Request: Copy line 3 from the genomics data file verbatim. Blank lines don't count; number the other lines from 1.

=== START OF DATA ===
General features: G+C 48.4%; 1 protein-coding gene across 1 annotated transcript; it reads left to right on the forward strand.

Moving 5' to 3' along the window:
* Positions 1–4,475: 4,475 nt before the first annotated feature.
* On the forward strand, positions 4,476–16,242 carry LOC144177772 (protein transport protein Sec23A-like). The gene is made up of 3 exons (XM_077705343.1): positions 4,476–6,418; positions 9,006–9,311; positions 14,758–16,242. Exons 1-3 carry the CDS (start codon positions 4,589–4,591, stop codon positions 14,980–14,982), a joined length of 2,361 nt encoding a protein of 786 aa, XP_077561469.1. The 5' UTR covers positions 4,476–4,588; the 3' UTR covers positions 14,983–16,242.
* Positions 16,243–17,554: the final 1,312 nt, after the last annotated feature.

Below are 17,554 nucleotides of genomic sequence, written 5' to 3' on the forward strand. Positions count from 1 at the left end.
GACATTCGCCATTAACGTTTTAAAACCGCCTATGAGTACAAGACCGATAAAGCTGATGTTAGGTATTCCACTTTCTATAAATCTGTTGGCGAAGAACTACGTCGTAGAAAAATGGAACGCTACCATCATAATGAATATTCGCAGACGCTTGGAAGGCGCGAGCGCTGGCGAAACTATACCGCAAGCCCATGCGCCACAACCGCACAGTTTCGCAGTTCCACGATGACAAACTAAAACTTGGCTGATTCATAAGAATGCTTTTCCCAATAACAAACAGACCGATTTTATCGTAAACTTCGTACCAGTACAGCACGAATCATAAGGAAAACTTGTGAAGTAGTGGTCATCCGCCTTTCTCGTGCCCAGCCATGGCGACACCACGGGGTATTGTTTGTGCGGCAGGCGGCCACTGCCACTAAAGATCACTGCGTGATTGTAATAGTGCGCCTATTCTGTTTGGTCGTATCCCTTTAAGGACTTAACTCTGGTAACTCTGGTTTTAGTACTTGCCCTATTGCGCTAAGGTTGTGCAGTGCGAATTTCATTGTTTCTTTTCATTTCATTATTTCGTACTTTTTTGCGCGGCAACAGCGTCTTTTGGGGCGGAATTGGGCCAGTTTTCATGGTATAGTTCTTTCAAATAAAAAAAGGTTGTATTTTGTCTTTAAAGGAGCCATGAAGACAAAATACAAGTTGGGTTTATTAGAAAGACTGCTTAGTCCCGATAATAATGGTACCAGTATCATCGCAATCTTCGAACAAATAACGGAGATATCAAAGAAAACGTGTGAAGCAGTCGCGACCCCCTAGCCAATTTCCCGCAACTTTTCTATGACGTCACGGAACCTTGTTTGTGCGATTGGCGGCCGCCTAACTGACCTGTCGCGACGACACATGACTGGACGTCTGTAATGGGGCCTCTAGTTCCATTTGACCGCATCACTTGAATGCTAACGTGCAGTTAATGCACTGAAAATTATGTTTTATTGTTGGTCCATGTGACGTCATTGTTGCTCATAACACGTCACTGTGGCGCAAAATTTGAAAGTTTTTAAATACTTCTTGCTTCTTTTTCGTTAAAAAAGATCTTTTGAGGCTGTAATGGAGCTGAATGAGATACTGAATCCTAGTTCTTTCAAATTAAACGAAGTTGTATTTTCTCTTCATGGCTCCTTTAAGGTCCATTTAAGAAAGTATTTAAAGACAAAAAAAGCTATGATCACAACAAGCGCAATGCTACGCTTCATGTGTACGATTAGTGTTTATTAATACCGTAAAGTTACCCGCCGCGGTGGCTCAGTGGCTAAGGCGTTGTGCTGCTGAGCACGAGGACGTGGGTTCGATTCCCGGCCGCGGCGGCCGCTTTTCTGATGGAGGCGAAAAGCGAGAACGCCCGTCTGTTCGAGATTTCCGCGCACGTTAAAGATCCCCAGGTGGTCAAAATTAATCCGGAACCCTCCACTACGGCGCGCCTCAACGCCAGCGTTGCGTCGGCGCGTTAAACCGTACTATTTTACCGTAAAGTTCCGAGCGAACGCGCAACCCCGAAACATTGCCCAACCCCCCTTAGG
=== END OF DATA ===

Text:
* Positions 1–4,475: 4,475 nt before the first annotated feature.